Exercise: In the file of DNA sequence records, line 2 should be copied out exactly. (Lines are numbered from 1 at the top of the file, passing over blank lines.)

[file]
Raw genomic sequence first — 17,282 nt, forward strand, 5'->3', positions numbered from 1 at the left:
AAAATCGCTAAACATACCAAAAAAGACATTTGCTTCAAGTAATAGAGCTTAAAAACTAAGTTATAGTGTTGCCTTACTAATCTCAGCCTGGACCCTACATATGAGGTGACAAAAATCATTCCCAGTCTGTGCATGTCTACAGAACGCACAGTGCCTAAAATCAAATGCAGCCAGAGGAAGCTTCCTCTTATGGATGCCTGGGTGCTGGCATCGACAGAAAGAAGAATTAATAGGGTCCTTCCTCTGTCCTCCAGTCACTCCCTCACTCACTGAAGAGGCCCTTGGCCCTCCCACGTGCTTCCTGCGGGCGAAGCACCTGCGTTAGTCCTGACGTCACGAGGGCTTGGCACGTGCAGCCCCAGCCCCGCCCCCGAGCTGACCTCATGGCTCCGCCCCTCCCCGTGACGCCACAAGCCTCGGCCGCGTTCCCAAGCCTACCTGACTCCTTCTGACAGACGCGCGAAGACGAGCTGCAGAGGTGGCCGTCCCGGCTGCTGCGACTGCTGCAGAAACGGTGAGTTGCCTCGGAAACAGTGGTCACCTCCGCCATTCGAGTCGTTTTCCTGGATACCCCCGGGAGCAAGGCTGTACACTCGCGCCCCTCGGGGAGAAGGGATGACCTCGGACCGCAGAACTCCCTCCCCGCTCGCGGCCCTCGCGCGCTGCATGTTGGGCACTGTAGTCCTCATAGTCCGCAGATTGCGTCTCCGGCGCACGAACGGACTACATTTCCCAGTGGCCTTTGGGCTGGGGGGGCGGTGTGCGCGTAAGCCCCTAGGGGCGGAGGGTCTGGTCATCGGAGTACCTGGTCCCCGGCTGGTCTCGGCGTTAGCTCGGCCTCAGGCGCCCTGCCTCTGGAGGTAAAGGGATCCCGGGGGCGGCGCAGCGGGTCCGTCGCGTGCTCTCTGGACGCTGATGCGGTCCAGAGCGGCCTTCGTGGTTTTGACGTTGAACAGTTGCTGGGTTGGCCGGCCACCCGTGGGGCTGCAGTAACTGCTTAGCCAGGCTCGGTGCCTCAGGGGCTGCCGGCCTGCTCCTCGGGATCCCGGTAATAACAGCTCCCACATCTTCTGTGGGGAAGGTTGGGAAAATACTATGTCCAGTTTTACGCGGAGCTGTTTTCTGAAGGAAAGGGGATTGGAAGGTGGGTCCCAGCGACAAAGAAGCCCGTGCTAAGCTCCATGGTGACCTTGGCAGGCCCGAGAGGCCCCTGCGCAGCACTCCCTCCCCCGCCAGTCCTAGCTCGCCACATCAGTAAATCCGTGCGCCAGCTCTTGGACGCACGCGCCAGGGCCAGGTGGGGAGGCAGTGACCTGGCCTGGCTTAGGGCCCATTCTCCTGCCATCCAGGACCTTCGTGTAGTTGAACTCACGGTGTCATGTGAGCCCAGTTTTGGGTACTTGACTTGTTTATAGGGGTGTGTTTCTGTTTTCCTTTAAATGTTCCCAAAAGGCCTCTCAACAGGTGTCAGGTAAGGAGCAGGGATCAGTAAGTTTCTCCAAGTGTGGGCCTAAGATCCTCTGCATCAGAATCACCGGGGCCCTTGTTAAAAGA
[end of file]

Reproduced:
AAAATCGCTAAACATACCAAAAAAGACATTTGCTTCAAGTAATAGAGCTTAAAAACTAAGTTATAGTGTTGCCTTACTAATCTCAGCCTGGACCCTACATATGAGGTGACAAAAATCATTCCCAGTCTGTGCATGTCTACAGAACGCACAGTGCCTAAAATCAAATGCAGCCAGAGGAAGCTTCCTCTTATGGATGCCTGGGTGCTGGCATCGACAGAAAGAAGAATTAATAGGGTCCTTCCTCTGTCCTCCAGTCACTCCCTCACTCACTGAAGAGGCCCTTGGCCCTCCCACGTGCTTCCTGCGGGCGAAGCACCTGCGTTAGTCCTGACGTCACGAGGGCTTGGCACGTGCAGCCCCAGCCCCGCCCCCGAGCTGACCTCATGGCTCCGCCCCTCCCCGTGACGCCACAAGCCTCGGCCGCGTTCCCAAGCCTACCTGACTCCTTCTGACAGACGCGCGAAGACGAGCTGCAGAGGTGGCCGTCCCGGCTGCTGCGACTGCTGCAGAAACGGTGAGTTGCCTCGGAAACAGTGGTCACCTCCGCCATTCGAGTCGTTTTCCTGGATACCCCCGGGAGCAAGGCTGTACACTCGCGCCCCTCGGGGAGAAGGGATGACCTCGGACCGCAGAACTCCCTCCCCGCTCGCGGCCCTCGCGCGCTGCATGTTGGGCACTGTAGTCCTCATAGTCCGCAGATTGCGTCTCCGGCGCACGAACGGACTACATTTCCCAGTGGCCTTTGGGCTGGGGGGGCGGTGTGCGCGTAAGCCCCTAGGGGCGGAGGGTCTGGTCATCGGAGTACCTGGTCCCCGGCTGGTCTCGGCGTTAGCTCGGCCTCAGGCGCCCTGCCTCTGGAGGTAAAGGGATCCCGGGGGCGGCGCAGCGGGTCCGTCGCGTGCTCTCTGGACGCTGATGCGGTCCAGAGCGGCCTTCGTGGTTTTGACGTTGAACAGTTGCTGGGTTGGCCGGCCACCCGTGGGGCTGCAGTAACTGCTTAGCCAGGCTCGGTGCCTCAGGGGCTGCCGGCCTGCTCCTCGGGATCCCGGTAATAACAGCTCCCACATCTTCTGTGGGGAAGGTTGGGAAAATACTATGTCCAGTTTTACGCGGAGCTGTTTTCTGAAGGAAAGGGGATTGGAAGGTGGGTCCCAGCGACAAAGAAGCCCGTGCTAAGCTCCATGGTGACCTTGGCAGGCCCGAGAGGCCCCTGCGCAGCACTCCCTCCCCCGCCAGTCCTAGCTCGCCACATCAGTAAATCCGTGCGCCAGCTCTTGGACGCACGCGCCAGGGCCAGGTGGGGAGGCAGTGACCTGGCCTGGCTTAGGGCCCATTCTCCTGCCATCCAGGACCTTCGTGTAGTTGAACTCACGGTGTCATGTGAGCCCAGTTTTGGGTACTTGACTTGTTTATAGGGGTGTGTTTCTGTTTTCCTTTAAATGTTCCCAAAAGGCCTCTCAACAGGTGTCAGGTAAGGAGCAGGGATCAGTAAGTTTCTCCAAGTGTGGGCCTAAGATCCTCTGCATCAGAATCACCGGGGCCCTTGTTAAAAGA